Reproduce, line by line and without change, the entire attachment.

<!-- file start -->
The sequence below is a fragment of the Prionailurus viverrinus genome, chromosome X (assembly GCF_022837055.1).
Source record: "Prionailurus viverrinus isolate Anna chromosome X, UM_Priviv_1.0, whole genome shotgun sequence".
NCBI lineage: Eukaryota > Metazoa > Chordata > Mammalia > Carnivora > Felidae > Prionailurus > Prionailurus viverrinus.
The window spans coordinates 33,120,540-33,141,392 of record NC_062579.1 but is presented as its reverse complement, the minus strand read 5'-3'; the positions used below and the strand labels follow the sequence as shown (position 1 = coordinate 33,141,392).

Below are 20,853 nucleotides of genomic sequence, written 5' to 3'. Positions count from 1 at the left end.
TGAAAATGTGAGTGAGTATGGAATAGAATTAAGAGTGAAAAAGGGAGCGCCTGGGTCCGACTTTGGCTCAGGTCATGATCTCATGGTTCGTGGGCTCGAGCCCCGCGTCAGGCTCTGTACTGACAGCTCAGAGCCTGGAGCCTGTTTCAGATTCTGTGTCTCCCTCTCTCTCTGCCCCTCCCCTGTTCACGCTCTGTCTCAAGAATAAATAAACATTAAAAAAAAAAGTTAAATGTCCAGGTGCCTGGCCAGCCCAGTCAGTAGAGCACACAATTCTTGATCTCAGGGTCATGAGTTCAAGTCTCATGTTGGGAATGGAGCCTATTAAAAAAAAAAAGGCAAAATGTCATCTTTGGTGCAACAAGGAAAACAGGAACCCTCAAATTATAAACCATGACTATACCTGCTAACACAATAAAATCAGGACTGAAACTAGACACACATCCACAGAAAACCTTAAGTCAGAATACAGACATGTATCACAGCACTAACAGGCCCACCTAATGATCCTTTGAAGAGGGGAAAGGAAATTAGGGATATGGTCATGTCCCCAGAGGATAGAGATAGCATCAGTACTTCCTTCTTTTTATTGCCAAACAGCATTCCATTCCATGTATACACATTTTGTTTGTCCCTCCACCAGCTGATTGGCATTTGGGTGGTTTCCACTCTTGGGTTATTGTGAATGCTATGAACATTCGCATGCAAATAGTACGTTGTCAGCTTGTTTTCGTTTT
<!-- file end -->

The sequence below is a fragment of the Prionailurus viverrinus genome, chromosome X (assembly GCF_022837055.1).
Source record: "Prionailurus viverrinus isolate Anna chromosome X, UM_Priviv_1.0, whole genome shotgun sequence".
NCBI lineage: Eukaryota > Metazoa > Chordata > Mammalia > Carnivora > Felidae > Prionailurus > Prionailurus viverrinus.
The window spans coordinates 33,120,540-33,141,392 of record NC_062579.1 but is presented as its reverse complement, the minus strand read 5'-3'; the positions used below and the strand labels follow the sequence as shown (position 1 = coordinate 33,141,392).

Below are 20,853 nucleotides of genomic sequence, written 5' to 3'. Positions count from 1 at the left end.
TGAAAATGTGAGTGAGTATGGAATAGAATTAAGAGTGAAAAAGGGAGCGCCTGGGTCCGACTTTGGCTCAGGTCATGATCTCATGGTTCGTGGGCTCGAGCCCCGCGTCAGGCTCTGTACTGACAGCTCAGAGCCTGGAGCCTGTTTCAGATTCTGTGTCTCCCTCTCTCTCTGCCCCTCCCCTGTTCACGCTCTGTCTCAAGAATAAATAAACATTAAAAAAAAAAGTTAAATGTCCAGGTGCCTGGCCAGCCCAGTCAGTAGAGCACACAATTCTTGATCTCAGGGTCATGAGTTCAAGTCTCATGTTGGGAATGGAGCCTATTAAAAAAAAAAAGGCAAAATGTCATCTTTGGTGCAACAAGGAAAACAGGAACCCTCAAATTATAAACCATGACTATACCTGCTAACACAATAAAATCAGGACTGAAACTAGACACACATCCACAGAAAACCTTAAGTCAGAATACAGACATGTATCACAGCACTAACAGGCCCACCTAATGATCCTTTGAAGAGGGGAAAGGAAATTAGGGATATGGTCATGTCCCCAGAGGATAGAGATAGCATCAGTACTTCCTTCTTTTTATTGCCAAACAGCATTCCATTCCATGTATACACATTTTGTTTGTCCCTCCACCAGCTGATTGGCATTTGGGTGGTTTCCACTCTTGGGTTATTGTGAATGCTATGAACATTCGCATGCAAATAGTACGTTGTCAGCTTGTTTTCGTTTT